Island job comes with accommodation and a car – but no Aussie wants it

It's an opportunity for a chef to work in paradise, with no need to worry about accommodation, but this restaurant says it's struggling to fill the ostensibly desirable vacancy.

Located on Queensland's North Stradbroke, Restaurant Sealevel 21 is looking for a new chef and the owners are willing to cover accommodation and the cost of a car.

Despite the added benefits, plus the opportunity to work on the scenic island, the venue is struggling to fill the position, just like many other hospitality businesses around the country amid labor shortages.

Wooden stairs leading down to Frenchman's beach at Point Lookout,North Stradbroke Island,Queensland,Australia
A restaurant on North Stradbroke Island is trying to find a new chef. Source: Getty Images

"Hospitality is in a major staffing crisis at the moment and I don't think we're alone in that struggle," co-owner Lee Takirau told the Today Show on Friday.

She added she and Andy Morrison aren't quitters, so they decided to tackle the issue "head-on" and throw everything at the wall to get the staff they need.

To get people interested, the two have started a TikTok account to showcase what life on North Stradbroke Island is like, and hopefully get some people on board.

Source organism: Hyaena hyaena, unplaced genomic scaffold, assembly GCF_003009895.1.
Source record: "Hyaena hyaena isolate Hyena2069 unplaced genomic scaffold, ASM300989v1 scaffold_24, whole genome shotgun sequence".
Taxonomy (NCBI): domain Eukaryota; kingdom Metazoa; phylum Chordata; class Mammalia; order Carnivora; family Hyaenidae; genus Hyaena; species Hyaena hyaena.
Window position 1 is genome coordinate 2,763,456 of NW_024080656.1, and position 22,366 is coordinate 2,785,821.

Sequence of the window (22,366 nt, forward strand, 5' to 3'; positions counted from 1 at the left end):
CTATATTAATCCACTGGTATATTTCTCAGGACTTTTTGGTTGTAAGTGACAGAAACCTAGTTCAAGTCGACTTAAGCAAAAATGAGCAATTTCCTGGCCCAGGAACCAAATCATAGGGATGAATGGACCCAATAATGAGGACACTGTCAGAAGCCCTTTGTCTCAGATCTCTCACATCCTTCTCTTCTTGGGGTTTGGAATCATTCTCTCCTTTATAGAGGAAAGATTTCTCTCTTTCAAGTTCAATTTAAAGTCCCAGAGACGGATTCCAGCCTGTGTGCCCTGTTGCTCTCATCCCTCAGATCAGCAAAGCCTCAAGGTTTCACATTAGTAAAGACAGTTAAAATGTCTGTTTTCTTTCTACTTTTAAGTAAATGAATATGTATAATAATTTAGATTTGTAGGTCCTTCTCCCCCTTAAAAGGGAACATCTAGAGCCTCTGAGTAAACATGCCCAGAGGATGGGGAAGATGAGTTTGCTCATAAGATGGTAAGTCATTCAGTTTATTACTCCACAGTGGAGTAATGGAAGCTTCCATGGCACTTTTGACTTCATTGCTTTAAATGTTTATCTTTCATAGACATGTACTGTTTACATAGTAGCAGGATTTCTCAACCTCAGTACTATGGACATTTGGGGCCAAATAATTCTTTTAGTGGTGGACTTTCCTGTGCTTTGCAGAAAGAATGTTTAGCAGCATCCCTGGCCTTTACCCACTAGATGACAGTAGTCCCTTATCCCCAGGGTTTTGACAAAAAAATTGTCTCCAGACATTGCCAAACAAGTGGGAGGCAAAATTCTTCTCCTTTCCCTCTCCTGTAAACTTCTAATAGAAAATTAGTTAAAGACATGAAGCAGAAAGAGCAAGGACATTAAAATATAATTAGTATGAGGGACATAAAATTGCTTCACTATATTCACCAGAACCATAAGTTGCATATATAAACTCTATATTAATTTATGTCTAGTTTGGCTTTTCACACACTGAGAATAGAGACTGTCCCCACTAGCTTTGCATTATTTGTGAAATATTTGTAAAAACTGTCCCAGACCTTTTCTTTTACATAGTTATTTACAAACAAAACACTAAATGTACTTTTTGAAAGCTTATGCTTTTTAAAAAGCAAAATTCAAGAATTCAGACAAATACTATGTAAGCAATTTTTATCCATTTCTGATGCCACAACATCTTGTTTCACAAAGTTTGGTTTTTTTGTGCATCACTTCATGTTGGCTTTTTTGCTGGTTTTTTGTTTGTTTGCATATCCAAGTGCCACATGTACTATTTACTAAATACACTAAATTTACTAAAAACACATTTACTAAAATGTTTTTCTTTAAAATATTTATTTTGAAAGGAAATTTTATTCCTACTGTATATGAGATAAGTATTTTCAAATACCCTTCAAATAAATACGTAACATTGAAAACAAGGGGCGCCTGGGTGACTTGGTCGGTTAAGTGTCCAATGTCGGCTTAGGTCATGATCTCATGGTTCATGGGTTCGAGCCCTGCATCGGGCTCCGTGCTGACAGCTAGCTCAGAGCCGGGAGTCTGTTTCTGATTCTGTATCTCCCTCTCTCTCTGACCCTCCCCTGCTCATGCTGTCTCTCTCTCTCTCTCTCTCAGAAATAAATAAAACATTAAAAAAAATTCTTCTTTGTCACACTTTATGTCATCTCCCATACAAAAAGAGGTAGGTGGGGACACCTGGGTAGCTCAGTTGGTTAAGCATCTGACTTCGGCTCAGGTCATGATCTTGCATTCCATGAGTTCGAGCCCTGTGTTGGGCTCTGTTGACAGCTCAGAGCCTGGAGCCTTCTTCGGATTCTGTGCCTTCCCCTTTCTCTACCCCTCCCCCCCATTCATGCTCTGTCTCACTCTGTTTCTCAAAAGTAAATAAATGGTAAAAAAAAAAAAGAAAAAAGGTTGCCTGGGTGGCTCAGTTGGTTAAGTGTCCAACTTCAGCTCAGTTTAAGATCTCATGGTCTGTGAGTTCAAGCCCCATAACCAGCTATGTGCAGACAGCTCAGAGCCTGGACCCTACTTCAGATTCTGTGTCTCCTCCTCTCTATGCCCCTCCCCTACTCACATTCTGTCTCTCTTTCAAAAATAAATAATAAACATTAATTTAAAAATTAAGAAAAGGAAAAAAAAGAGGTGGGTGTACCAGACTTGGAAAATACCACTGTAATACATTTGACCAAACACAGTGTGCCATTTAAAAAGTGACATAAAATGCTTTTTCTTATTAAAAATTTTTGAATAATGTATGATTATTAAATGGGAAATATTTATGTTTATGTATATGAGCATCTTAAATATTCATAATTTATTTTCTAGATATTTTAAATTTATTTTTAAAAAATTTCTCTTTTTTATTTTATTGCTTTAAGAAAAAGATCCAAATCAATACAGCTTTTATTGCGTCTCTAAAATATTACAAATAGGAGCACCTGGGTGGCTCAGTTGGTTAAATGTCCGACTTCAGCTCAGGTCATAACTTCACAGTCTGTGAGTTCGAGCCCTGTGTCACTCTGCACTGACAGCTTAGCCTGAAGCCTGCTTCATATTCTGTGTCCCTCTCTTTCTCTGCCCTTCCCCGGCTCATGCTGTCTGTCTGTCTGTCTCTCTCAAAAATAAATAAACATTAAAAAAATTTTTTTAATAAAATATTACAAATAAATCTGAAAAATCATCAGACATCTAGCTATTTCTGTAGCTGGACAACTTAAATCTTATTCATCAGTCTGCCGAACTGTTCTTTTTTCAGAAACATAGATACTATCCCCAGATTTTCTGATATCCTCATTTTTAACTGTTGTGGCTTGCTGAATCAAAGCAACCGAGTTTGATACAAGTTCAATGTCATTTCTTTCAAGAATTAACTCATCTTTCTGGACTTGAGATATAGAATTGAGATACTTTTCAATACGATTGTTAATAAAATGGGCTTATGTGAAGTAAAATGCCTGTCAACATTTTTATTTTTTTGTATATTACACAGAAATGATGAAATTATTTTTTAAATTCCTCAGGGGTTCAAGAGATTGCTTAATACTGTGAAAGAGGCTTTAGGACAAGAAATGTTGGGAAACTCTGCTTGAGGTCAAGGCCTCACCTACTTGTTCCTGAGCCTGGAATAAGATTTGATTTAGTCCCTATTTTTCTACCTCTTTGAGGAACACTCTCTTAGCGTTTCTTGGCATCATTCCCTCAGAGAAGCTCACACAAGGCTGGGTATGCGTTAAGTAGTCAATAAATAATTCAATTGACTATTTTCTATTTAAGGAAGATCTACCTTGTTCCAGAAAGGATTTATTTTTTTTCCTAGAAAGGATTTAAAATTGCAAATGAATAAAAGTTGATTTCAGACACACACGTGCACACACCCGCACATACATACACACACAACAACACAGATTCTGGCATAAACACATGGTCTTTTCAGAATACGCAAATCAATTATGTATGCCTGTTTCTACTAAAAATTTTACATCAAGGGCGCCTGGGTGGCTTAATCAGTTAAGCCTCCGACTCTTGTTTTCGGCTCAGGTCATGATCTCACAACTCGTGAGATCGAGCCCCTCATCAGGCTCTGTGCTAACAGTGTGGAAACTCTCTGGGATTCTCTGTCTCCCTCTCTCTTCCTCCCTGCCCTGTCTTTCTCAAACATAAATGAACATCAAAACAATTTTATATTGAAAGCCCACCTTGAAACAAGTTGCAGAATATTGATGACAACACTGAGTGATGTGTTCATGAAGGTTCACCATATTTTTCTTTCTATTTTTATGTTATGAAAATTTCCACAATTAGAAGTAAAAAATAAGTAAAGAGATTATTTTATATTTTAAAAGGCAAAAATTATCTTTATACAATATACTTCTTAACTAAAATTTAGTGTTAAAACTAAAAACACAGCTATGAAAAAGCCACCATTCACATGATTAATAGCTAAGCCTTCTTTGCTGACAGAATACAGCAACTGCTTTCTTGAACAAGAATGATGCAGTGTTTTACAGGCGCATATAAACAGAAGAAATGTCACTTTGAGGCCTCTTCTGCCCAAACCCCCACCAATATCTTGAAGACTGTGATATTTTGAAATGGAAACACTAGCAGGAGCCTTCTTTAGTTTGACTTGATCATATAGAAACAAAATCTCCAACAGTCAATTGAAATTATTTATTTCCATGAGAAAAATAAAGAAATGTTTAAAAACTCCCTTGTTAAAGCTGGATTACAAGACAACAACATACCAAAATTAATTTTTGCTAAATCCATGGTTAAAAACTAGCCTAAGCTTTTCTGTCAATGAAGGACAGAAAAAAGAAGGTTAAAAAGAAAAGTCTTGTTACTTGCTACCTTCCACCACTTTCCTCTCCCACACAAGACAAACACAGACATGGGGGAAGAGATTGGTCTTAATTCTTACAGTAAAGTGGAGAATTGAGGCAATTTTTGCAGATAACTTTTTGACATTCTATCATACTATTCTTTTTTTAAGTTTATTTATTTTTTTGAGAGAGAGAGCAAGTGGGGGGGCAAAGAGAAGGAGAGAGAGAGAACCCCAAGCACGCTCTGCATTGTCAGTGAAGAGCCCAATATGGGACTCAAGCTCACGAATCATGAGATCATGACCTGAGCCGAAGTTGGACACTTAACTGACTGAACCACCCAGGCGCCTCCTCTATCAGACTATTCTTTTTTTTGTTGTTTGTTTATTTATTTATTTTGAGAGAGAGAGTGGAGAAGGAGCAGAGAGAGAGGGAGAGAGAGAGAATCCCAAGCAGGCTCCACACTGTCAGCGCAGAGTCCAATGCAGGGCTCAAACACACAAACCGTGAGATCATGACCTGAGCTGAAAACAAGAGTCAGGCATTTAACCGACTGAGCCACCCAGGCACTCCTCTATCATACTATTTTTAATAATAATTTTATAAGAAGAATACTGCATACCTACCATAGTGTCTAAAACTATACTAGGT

Andy Morrison (left) is eager to hire a new chef at Sealevel 21, and is hoping for someone who is passionate. Source: TikTok/Facebook
Andy Morrison (left) is eager to hire a new chef at Sealevel 21, and is hoping for someone who is passionate. Source: TikTok/Facebook

Restaurant turns to TikTok to fill position

Mr Morrison estimated thousands of dollars had been spent on traditional advertising, so they decided to "join the cool kids" and try and get some attention on social media.

"We have an amazing lifestyle on the island – fishing, diving, surfing," he said.

"We just thought maybe someone will see it who wouldn't look on the traditional methods of advertising."

The TikTok video advertising the position shows Mr Morrison running with a surfboard to the water, along with some shots of the island's natural beauty.

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They're not even after a qualified chef. Ms Takirau and Mr Morrison are willing to take someone on who is eager to start their food journey and is simply passionate.

"We're just looking for the right person," they said.

"Two days off a week, the same two days off every week, so they can build a lifestyle on the island, catch your own fish, you know, take a surf ... and really lead that life."

Hospitality workers have been highly sought after since Australia reopened its borders, with some businesses evening offering a $10,000 bonus.

Two years of closed borders meant Australia couldn't welcome the usual level of skilled workers and university students. Both groups make up a decent part of the industry.

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